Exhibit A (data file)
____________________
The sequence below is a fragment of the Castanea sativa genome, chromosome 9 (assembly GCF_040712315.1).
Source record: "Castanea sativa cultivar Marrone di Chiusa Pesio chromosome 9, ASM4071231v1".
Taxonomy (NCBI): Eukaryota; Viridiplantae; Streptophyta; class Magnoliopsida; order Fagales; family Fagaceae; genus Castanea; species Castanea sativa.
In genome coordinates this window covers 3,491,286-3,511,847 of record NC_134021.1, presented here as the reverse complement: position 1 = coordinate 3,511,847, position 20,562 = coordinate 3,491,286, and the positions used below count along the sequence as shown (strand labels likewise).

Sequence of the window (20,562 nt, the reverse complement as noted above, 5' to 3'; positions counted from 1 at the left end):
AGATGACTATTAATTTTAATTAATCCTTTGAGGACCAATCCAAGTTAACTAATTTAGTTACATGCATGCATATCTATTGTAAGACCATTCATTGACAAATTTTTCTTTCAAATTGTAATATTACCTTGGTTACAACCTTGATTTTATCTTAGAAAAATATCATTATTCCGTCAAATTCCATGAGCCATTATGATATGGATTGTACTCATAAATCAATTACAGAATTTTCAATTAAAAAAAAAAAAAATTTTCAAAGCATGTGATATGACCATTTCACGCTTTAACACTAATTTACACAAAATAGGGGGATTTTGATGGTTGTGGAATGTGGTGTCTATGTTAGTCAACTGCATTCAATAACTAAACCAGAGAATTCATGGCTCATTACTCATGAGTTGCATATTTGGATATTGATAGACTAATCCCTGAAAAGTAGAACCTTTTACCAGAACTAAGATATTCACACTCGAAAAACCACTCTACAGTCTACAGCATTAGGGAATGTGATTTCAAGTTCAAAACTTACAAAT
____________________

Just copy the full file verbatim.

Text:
The sequence below is a fragment of the Castanea sativa genome, chromosome 9 (assembly GCF_040712315.1).
Source record: "Castanea sativa cultivar Marrone di Chiusa Pesio chromosome 9, ASM4071231v1".
Taxonomy (NCBI): Eukaryota; Viridiplantae; Streptophyta; class Magnoliopsida; order Fagales; family Fagaceae; genus Castanea; species Castanea sativa.
In genome coordinates this window covers 3,491,286-3,511,847 of record NC_134021.1, presented here as the reverse complement: position 1 = coordinate 3,511,847, position 20,562 = coordinate 3,491,286, and the positions used below count along the sequence as shown (strand labels likewise).

Sequence of the window (20,562 nt, the reverse complement as noted above, 5' to 3'; positions counted from 1 at the left end):
AGATGACTATTAATTTTAATTAATCCTTTGAGGACCAATCCAAGTTAACTAATTTAGTTACATGCATGCATATCTATTGTAAGACCATTCATTGACAAATTTTTCTTTCAAATTGTAATATTACCTTGGTTACAACCTTGATTTTATCTTAGAAAAATATCATTATTCCGTCAAATTCCATGAGCCATTATGATATGGATTGTACTCATAAATCAATTACAGAATTTTCAATTAAAAAAAAAAAAAATTTTCAAAGCATGTGATATGACCATTTCACGCTTTAACACTAATTTACACAAAATAGGGGGATTTTGATGGTTGTGGAATGTGGTGTCTATGTTAGTCAACTGCATTCAATAACTAAACCAGAGAATTCATGGCTCATTACTCATGAGTTGCATATTTGGATATTGATAGACTAATCCCTGAAAAGTAGAACCTTTTACCAGAACTAAGATATTCACACTCGAAAAACCACTCTACAGTCTACAGCATTAGGGAATGTGATTTCAAGTTCAAAACTTACAAAT